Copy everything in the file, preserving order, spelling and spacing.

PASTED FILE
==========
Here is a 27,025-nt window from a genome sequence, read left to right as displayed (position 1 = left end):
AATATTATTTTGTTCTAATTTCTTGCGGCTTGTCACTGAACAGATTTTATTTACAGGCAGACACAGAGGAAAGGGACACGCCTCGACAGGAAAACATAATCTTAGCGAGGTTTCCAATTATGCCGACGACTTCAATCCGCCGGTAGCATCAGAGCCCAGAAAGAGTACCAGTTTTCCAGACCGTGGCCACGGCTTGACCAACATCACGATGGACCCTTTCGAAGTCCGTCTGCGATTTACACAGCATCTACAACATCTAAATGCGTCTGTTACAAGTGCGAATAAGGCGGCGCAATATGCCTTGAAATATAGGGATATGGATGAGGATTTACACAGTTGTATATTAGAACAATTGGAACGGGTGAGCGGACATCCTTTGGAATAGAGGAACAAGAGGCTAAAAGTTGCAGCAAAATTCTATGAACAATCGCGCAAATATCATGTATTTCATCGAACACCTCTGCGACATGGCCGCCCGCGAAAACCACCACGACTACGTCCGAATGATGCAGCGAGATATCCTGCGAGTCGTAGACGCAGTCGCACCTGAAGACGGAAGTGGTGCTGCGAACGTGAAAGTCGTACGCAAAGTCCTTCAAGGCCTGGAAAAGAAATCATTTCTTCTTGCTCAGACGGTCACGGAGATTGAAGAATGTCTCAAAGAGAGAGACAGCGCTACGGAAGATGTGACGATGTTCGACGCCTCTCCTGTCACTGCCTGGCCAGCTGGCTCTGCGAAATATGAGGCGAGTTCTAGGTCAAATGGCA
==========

Here is a 27,025-nt window from a genome sequence, read left to right as displayed (position 1 = left end):
AATATTATTTTGTTCTAATTTCTTGCGGCTTGTCACTGAACAGATTTTATTTACAGGCAGACACAGAGGAAAGGGACACGCCTCGACAGGAAAACATAATCTTAGCGAGGTTTCCAATTATGCCGACGACTTCAATCCGCCGGTAGCATCAGAGCCCAGAAAGAGTACCAGTTTTCCAGACCGTGGCCACGGCTTGACCAACATCACGATGGACCCTTTCGAAGTCCGTCTGCGATTTACACAGCATCTACAACATCTAAATGCGTCTGTTACAAGTGCGAATAAGGCGGCGCAATATGCCTTGAAATATAGGGATATGGATGAGGATTTACACAGTTGTATATTAGAACAATTGGAACGGGTGAGCGGACATCCTTTGGAATAGAGGAACAAGAGGCTAAAAGTTGCAGCAAAATTCTATGAACAATCGCGCAAATATCATGTATTTCATCGAACACCTCTGCGACATGGCCGCCCGCGAAAACCACCACGACTACGTCCGAATGATGCAGCGAGATATCCTGCGAGTCGTAGACGCAGTCGCACCTGAAGACGGAAGTGGTGCTGCGAACGTGAAAGTCGTACGCAAAGTCCTTCAAGGCCTGGAAAAGAAATCATTTCTTCTTGCTCAGACGGTCACGGAGATTGAAGAATGTCTCAAAGAGAGAGACAGCGCTACGGAAGATGTGACGATGTTCGACGCCTCTCCTGTCACTGCCTGGCCAGCTGGCTCTGCGAAATATGAGGCGAGTTCTAGGTCAAATGGCA